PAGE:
Doing exercise this way is best for your heart health

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For most people, the benefits of aerobic exercise far outweigh the risks.

But in a new scientific statement, researchers found that extreme endurance exercise — such as participation in marathons and triathlons for people who aren’t accustomed to high-intensity exercise — can raise the risk of sudden cardiac arrest, atrial fibrillation (a heart rhythm disorder) or heart attacks.

They suggest that slow, steady increase in exercise intensity is best for heart health.

The research was conducted by a team at Oakland University and elsewhere.

Aerobic exercises are activities in which the large muscles move in a rhythmic manner for a sustained time.

They can be done at low intensity or high intensity and include walking, brisk walking, running, bicycling, swimming and many others.

The team says there is no question that moderate to vigorous physical activity is beneficial to overall heart health.

However, like medicine, it is possible to underdose and overdose on exercise — more is not always better and can lead to cardiac events, particularly when performed by inactive, unfit, people with known or undiagnosed heart disease.

After reviewing more than 300 scientific studies, the team found that, for the vast majority of people, the benefits of exercise and improving physical fitness outweigh the risks.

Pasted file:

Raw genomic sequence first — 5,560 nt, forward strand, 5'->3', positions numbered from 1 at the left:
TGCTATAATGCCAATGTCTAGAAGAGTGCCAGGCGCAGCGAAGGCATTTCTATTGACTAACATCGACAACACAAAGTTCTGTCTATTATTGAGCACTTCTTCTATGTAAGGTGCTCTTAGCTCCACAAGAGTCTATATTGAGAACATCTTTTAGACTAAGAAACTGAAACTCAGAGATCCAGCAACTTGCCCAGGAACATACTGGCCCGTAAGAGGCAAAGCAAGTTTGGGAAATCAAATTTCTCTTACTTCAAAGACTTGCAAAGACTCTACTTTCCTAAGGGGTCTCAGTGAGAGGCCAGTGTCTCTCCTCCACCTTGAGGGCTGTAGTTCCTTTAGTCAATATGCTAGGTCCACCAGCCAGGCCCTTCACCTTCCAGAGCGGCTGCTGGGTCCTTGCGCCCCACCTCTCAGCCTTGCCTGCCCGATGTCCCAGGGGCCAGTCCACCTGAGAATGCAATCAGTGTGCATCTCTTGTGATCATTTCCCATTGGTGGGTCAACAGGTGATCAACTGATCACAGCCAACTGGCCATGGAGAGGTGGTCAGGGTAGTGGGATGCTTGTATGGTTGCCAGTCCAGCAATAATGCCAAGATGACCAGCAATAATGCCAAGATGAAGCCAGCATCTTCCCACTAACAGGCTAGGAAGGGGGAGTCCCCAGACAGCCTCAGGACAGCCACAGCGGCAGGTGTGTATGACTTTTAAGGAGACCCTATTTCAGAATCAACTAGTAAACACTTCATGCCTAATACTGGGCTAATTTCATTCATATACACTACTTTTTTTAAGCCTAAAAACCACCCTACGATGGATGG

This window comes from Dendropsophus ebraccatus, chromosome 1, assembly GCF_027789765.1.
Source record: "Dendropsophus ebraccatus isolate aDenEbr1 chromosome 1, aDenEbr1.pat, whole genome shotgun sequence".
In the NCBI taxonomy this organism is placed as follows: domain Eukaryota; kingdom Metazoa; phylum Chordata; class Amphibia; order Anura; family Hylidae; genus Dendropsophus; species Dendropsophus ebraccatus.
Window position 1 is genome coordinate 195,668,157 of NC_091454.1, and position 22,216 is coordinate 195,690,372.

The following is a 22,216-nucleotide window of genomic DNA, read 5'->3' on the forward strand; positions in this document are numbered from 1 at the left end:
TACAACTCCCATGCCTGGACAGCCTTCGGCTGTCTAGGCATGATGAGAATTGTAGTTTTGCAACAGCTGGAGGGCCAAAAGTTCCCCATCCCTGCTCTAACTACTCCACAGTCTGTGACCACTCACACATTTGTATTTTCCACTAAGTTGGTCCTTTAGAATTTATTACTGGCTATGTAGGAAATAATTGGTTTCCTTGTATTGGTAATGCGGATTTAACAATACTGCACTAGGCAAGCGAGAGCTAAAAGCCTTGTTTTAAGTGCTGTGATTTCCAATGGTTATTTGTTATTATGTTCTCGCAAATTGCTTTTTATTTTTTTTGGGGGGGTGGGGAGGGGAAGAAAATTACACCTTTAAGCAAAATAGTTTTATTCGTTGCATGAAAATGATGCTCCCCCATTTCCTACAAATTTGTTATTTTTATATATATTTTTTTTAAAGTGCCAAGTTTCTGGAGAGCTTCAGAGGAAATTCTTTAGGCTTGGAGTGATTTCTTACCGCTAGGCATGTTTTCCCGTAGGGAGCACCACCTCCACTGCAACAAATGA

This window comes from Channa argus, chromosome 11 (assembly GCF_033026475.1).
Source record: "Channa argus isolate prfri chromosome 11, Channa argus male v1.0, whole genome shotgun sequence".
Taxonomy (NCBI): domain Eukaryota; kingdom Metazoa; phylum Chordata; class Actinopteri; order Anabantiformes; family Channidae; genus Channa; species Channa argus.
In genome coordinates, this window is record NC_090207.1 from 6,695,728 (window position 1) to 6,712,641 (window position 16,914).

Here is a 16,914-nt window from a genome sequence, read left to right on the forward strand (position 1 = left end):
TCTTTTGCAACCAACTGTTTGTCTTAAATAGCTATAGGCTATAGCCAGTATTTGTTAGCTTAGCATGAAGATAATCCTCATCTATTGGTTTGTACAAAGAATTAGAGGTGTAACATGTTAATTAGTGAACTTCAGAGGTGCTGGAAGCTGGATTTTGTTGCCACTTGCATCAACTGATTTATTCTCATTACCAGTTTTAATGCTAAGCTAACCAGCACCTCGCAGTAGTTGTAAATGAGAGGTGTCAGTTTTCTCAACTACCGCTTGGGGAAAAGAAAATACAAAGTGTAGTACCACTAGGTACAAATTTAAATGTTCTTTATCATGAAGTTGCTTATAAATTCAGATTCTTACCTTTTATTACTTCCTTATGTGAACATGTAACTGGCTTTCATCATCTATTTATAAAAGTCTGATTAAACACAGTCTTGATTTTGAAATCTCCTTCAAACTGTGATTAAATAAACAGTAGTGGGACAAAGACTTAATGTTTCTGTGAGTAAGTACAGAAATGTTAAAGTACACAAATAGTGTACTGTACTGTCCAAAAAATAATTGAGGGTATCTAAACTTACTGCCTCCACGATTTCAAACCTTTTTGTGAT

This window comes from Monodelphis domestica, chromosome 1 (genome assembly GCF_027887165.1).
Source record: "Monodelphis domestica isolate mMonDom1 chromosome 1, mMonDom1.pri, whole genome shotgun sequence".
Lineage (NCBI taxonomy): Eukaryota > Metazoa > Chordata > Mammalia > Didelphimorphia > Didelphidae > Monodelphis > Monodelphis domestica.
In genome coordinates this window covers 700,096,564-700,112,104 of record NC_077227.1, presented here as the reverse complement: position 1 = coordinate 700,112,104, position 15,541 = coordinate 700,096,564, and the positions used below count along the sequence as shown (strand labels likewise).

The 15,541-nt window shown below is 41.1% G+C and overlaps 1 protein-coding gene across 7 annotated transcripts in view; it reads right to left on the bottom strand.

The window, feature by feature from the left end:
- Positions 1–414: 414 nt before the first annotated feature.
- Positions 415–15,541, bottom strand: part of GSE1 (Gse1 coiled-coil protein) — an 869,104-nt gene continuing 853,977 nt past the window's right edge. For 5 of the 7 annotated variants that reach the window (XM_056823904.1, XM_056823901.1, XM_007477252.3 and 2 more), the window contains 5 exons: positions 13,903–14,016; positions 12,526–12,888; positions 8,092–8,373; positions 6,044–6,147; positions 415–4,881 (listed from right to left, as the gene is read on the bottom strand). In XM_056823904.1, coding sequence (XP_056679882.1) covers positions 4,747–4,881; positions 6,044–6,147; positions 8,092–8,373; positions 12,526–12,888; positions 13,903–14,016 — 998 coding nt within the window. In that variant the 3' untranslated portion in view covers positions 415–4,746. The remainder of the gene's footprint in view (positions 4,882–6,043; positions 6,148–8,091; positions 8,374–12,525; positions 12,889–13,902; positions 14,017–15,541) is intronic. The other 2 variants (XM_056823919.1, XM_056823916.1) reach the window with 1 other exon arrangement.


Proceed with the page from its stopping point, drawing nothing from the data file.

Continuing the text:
Physically active people, such as regular walkers, have up to a 50% lower risk of heart attack and sudden cardiac death. However, the committee also identified potential risks with intense exercise training.

The writing group also reviewed a small study that concluded the risk of sudden cardiac death or heart attack is low among people participating in high-intensity exercises such as marathons and triathlons.

However, over time, the risk of heart attack or sudden cardiac death among male marathon participants has risen.

This suggests that these events are attracting higher risk participants. For women, who comprised only 15% of the study population, the occurrence of sudden cardiac death was 3.5-fold less than in men.

Among participants in triathlons almost 40% of cardiac events occurred in first-time participants, indicating that inadequate training or underlying heart problems may be involved.

For people who want to become more active, the team suggests that most people can start a light program of exercise and build up slowly to a moderate to vigorous exercise regimen without seeing a physician first unless they have physical symptoms such as chest pain, chest pressure or severe shortness of breath while exercising.

In addition, people with known heart disease (such as a previous heart attack, bypass surgery or angioplasty) should get their doctor’s approval prior to starting an exercise program.

One author of the study is Barry A. Franklin, Ph.D., the chair of the writing committee for the new Scientific Statement.

The study is published in Circulation.

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